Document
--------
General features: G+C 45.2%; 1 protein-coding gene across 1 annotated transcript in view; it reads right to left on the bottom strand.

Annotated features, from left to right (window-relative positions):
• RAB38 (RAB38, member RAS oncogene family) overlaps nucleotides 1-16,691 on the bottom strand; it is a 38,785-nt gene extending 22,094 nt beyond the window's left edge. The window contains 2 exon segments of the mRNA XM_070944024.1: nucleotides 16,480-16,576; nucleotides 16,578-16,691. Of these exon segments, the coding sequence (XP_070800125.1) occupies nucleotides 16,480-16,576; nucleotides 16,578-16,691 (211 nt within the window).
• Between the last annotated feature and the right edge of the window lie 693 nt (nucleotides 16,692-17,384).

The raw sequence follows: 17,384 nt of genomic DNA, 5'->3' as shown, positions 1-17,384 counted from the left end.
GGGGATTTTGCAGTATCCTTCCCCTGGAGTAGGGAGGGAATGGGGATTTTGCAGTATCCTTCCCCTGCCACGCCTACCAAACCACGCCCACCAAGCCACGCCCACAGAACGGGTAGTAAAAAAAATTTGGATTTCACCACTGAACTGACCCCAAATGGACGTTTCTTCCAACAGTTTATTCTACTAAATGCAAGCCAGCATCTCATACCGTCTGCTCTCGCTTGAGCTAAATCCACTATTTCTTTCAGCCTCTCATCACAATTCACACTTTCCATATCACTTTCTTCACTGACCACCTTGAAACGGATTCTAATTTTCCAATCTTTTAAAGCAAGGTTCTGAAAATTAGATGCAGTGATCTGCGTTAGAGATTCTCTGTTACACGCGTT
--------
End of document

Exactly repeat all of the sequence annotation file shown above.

General features: G+C 45.2%; 1 protein-coding gene across 1 annotated transcript in view; it reads right to left on the bottom strand.

Annotated features, from left to right (window-relative positions):
• RAB38 (RAB38, member RAS oncogene family) overlaps nucleotides 1-16,691 on the bottom strand; it is a 38,785-nt gene extending 22,094 nt beyond the window's left edge. The window contains 2 exon segments of the mRNA XM_070944024.1: nucleotides 16,480-16,576; nucleotides 16,578-16,691. Of these exon segments, the coding sequence (XP_070800125.1) occupies nucleotides 16,480-16,576; nucleotides 16,578-16,691 (211 nt within the window).
• Between the last annotated feature and the right edge of the window lie 693 nt (nucleotides 16,692-17,384).

The raw sequence follows: 17,384 nt of genomic DNA, 5'->3' as shown, positions 1-17,384 counted from the left end.
GGGGATTTTGCAGTATCCTTCCCCTGGAGTAGGGAGGGAATGGGGATTTTGCAGTATCCTTCCCCTGCCACGCCTACCAAACCACGCCCACCAAGCCACGCCCACAGAACGGGTAGTAAAAAAAATTTGGATTTCACCACTGAACTGACCCCAAATGGACGTTTCTTCCAACAGTTTATTCTACTAAATGCAAGCCAGCATCTCATACCGTCTGCTCTCGCTTGAGCTAAATCCACTATTTCTTTCAGCCTCTCATCACAATTCACACTTTCCATATCACTTTCTTCACTGACCACCTTGAAACGGATTCTAATTTTCCAATCTTTTAAAGCAAGGTTCTGAAAATTAGATGCAGTGATCTGCGTTAGAGATTCTCTGTTACACGCGTT